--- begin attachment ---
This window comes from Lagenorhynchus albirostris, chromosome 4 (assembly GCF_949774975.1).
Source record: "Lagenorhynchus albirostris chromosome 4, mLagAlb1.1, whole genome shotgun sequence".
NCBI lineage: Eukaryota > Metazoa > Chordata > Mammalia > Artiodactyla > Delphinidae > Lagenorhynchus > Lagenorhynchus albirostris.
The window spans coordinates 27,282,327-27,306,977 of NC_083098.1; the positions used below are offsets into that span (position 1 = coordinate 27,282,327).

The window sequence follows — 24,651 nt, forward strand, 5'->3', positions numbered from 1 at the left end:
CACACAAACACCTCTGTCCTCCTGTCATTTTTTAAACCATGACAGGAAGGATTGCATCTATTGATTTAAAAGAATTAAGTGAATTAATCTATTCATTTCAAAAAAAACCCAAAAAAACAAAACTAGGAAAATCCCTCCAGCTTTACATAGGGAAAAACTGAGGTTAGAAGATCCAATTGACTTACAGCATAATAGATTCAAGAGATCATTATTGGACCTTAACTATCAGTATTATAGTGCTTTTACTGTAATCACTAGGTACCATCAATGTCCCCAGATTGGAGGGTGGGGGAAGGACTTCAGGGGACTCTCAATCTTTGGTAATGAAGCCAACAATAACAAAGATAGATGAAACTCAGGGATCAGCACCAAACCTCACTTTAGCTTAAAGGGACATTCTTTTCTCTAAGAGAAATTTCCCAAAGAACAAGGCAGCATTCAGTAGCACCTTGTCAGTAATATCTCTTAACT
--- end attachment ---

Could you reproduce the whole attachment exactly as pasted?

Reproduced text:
This window comes from Lagenorhynchus albirostris, chromosome 4 (assembly GCF_949774975.1).
Source record: "Lagenorhynchus albirostris chromosome 4, mLagAlb1.1, whole genome shotgun sequence".
NCBI lineage: Eukaryota > Metazoa > Chordata > Mammalia > Artiodactyla > Delphinidae > Lagenorhynchus > Lagenorhynchus albirostris.
The window spans coordinates 27,282,327-27,306,977 of NC_083098.1; the positions used below are offsets into that span (position 1 = coordinate 27,282,327).

The window sequence follows — 24,651 nt, forward strand, 5'->3', positions numbered from 1 at the left end:
CACACAAACACCTCTGTCCTCCTGTCATTTTTTAAACCATGACAGGAAGGATTGCATCTATTGATTTAAAAGAATTAAGTGAATTAATCTATTCATTTCAAAAAAAACCCAAAAAAACAAAACTAGGAAAATCCCTCCAGCTTTACATAGGGAAAAACTGAGGTTAGAAGATCCAATTGACTTACAGCATAATAGATTCAAGAGATCATTATTGGACCTTAACTATCAGTATTATAGTGCTTTTACTGTAATCACTAGGTACCATCAATGTCCCCAGATTGGAGGGTGGGGGAAGGACTTCAGGGGACTCTCAATCTTTGGTAATGAAGCCAACAATAACAAAGATAGATGAAACTCAGGGATCAGCACCAAACCTCACTTTAGCTTAAAGGGACATTCTTTTCTCTAAGAGAAATTTCCCAAAGAACAAGGCAGCATTCAGTAGCACCTTGTCAGTAATATCTCTTAACT